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What the trusted traveler changes mean to you

The Trump administration changed the rules for cross-border travel late Wednesday when it stopped taking applications from New Yorkers for trusted traveler programs such as NEXUS and Global Entry.

But the new Department of Homeland Security policy also left plenty of questions to be answered. Here's a look at some of those key questions and what we know about the answers so far.

I already have NEXUS. Can I continue using it?

This is the most important question – and the answer is yes. The Trump administration policy blocks new applications and renewals for trusted traveler programs, but it does not affect people who already have NEXUS or Global Entry.

Those people won't be affected until the NEXUS or Global Entry cards expire at the end of their five-year life. At that point, New Yorkers will not be able to renew those cards.

How about TSA-PreCheck? Is that affected?

At this point, it is not. A top Trump administration official said Thursday that the popular program, which allows cardholders to enjoy a quicker walk through airport security, will continue as it has been in New York – for now, at least.

"PreCheck is not currently on the list (of affected programs), but that is all I'll say about that," the official said. "It doesn't mean it can't be in the future."

Rep. Tom Reed. (Mark Mulville/News file photo)

The Whirlpool Rapids Bridge in Niagara Falls is NEXUS-only. How will it be affected?

The NEXUS program will continue, and so will the Whirlpool Rapids Bridge's status. Only NEXUS members are allowed to cross at the Whirlpool Rapids Bridge, which is open from 7 a.m. to 11 p.m. daily.

But members of the Niagara Falls Bridge Commission don't sound thrilled with the Trump administration move.

"We are certainly concerned that any limitations placed on the NEXUS program, enrollment, or card renewal could have lasting, detrimental regional economic and travel impacts," Bridge Commission General Manager Kenneth Bieger said in a statement. "We plan to communicate these concerns to various elected officials from all parties."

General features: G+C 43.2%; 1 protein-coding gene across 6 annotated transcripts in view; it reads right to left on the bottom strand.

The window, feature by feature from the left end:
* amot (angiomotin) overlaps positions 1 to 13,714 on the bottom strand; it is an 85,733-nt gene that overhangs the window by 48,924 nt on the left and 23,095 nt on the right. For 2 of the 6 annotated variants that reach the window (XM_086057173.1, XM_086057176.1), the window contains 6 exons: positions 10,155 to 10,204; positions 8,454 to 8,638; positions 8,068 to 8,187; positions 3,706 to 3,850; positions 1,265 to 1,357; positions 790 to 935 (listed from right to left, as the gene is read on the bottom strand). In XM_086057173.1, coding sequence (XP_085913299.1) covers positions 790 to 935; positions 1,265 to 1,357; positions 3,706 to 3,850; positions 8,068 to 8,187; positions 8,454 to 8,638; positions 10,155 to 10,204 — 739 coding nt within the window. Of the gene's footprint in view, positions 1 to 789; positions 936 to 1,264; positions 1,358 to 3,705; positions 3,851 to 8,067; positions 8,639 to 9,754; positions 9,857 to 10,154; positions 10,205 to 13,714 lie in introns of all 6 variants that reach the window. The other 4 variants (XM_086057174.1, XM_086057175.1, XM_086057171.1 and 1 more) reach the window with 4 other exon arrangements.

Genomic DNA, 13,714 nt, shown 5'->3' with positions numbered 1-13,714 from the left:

Will truck traffic at the Canada bridges increase because of this move?

Quite possibly. Along with NEXUS and Global Entry, FAST – a trusted traveler program for truck drivers – will be affected by the new Trump administration policy.

New York truck drivers who now belong to the FAST program will be able to continue to use it until their memberships in the program expire. At that point, they will not be allowed to renew them.

That would mean those truck drivers could, over time, increasingly clog local border crossings.

Why did the Trump administration do this?

Acting Homeland Security Secretary said his agency was suspending trusted traveler enrollment for New Yorkers because of the state's new Green Light law, which allows undocumented immigrants to get driver's licenses.

The big problem with that law, Wolf said, is that it bars federal law enforcement agencies such as Immigration and Customs Enforcement from accessing Department of Motor Vehicles data. That being the case, the Trump administration says continuing to issue trusted-traveler documents to New Yorkers would be risky because the federal government could not vet them properly.

What do Democrats say about this?

Democrats generally say this is not about national security, but about politics.

"This is obviously political retaliation by the federal government and we’re going to review our legal options," said Richard Azzopardi, senior adviser to New York Gov. Andrew M. Cuomo.

How will New York State react to restrictions imposed on the federal travel programs?

The Empire State has three basic options.

First, Democrats who run the state government can change the law to soothe the Trump administration’s concerns over law enforcement and immigration being blocked from access to certain driver’s license records.

Two, it can do nothing, which will incur the wrath of hundreds of thousands of New Yorkers, and businesses, who rely on the special pre-clearance travel programs.

Or third, it can try to overturn the move in court.

For now, choice one and two would seem unrealistic.

Included reporting by News Staff Reporters Tom Precious and Thomas J. Prohaska

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